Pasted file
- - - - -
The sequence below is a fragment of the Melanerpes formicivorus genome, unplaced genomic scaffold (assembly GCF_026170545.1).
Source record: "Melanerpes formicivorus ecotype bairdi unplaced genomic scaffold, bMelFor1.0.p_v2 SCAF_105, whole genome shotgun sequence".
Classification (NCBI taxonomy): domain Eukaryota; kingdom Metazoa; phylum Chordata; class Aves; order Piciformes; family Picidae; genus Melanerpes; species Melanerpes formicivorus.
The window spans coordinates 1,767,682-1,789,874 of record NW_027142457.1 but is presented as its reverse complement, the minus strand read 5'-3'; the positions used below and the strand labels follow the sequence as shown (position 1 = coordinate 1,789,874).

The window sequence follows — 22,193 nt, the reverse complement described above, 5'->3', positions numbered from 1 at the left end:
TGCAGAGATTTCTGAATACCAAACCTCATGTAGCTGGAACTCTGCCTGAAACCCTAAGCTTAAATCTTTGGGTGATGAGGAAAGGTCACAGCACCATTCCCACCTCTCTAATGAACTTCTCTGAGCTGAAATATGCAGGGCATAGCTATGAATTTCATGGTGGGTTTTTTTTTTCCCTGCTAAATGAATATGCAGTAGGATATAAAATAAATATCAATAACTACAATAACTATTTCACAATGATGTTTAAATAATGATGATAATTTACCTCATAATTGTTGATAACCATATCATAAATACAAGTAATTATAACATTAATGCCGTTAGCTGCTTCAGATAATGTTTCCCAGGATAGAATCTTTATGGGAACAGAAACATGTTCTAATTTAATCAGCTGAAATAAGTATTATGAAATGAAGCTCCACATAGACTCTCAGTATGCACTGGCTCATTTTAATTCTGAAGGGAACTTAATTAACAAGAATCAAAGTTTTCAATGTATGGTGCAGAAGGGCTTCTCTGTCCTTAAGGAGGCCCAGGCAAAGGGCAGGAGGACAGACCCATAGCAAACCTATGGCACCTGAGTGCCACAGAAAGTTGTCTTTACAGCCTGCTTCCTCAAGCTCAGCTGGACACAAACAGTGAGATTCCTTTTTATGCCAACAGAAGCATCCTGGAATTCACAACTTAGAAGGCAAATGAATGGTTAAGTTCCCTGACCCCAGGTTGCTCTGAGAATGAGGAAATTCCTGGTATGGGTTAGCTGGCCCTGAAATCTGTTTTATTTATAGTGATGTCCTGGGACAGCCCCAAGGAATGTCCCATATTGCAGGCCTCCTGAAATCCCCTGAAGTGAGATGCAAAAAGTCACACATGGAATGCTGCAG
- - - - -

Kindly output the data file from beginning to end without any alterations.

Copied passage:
The sequence below is a fragment of the Melanerpes formicivorus genome, unplaced genomic scaffold (assembly GCF_026170545.1).
Source record: "Melanerpes formicivorus ecotype bairdi unplaced genomic scaffold, bMelFor1.0.p_v2 SCAF_105, whole genome shotgun sequence".
Classification (NCBI taxonomy): domain Eukaryota; kingdom Metazoa; phylum Chordata; class Aves; order Piciformes; family Picidae; genus Melanerpes; species Melanerpes formicivorus.
The window spans coordinates 1,767,682-1,789,874 of record NW_027142457.1 but is presented as its reverse complement, the minus strand read 5'-3'; the positions used below and the strand labels follow the sequence as shown (position 1 = coordinate 1,789,874).

The window sequence follows — 22,193 nt, the reverse complement described above, 5'->3', positions numbered from 1 at the left end:
TGCAGAGATTTCTGAATACCAAACCTCATGTAGCTGGAACTCTGCCTGAAACCCTAAGCTTAAATCTTTGGGTGATGAGGAAAGGTCACAGCACCATTCCCACCTCTCTAATGAACTTCTCTGAGCTGAAATATGCAGGGCATAGCTATGAATTTCATGGTGGGTTTTTTTTTTCCCTGCTAAATGAATATGCAGTAGGATATAAAATAAATATCAATAACTACAATAACTATTTCACAATGATGTTTAAATAATGATGATAATTTACCTCATAATTGTTGATAACCATATCATAAATACAAGTAATTATAACATTAATGCCGTTAGCTGCTTCAGATAATGTTTCCCAGGATAGAATCTTTATGGGAACAGAAACATGTTCTAATTTAATCAGCTGAAATAAGTATTATGAAATGAAGCTCCACATAGACTCTCAGTATGCACTGGCTCATTTTAATTCTGAAGGGAACTTAATTAACAAGAATCAAAGTTTTCAATGTATGGTGCAGAAGGGCTTCTCTGTCCTTAAGGAGGCCCAGGCAAAGGGCAGGAGGACAGACCCATAGCAAACCTATGGCACCTGAGTGCCACAGAAAGTTGTCTTTACAGCCTGCTTCCTCAAGCTCAGCTGGACACAAACAGTGAGATTCCTTTTTATGCCAACAGAAGCATCCTGGAATTCACAACTTAGAAGGCAAATGAATGGTTAAGTTCCCTGACCCCAGGTTGCTCTGAGAATGAGGAAATTCCTGGTATGGGTTAGCTGGCCCTGAAATCTGTTTTATTTATAGTGATGTCCTGGGACAGCCCCAAGGAATGTCCCATATTGCAGGCCTCCTGAAATCCCCTGAAGTGAGATGCAAAAAGTCACACATGGAATGCTGCAG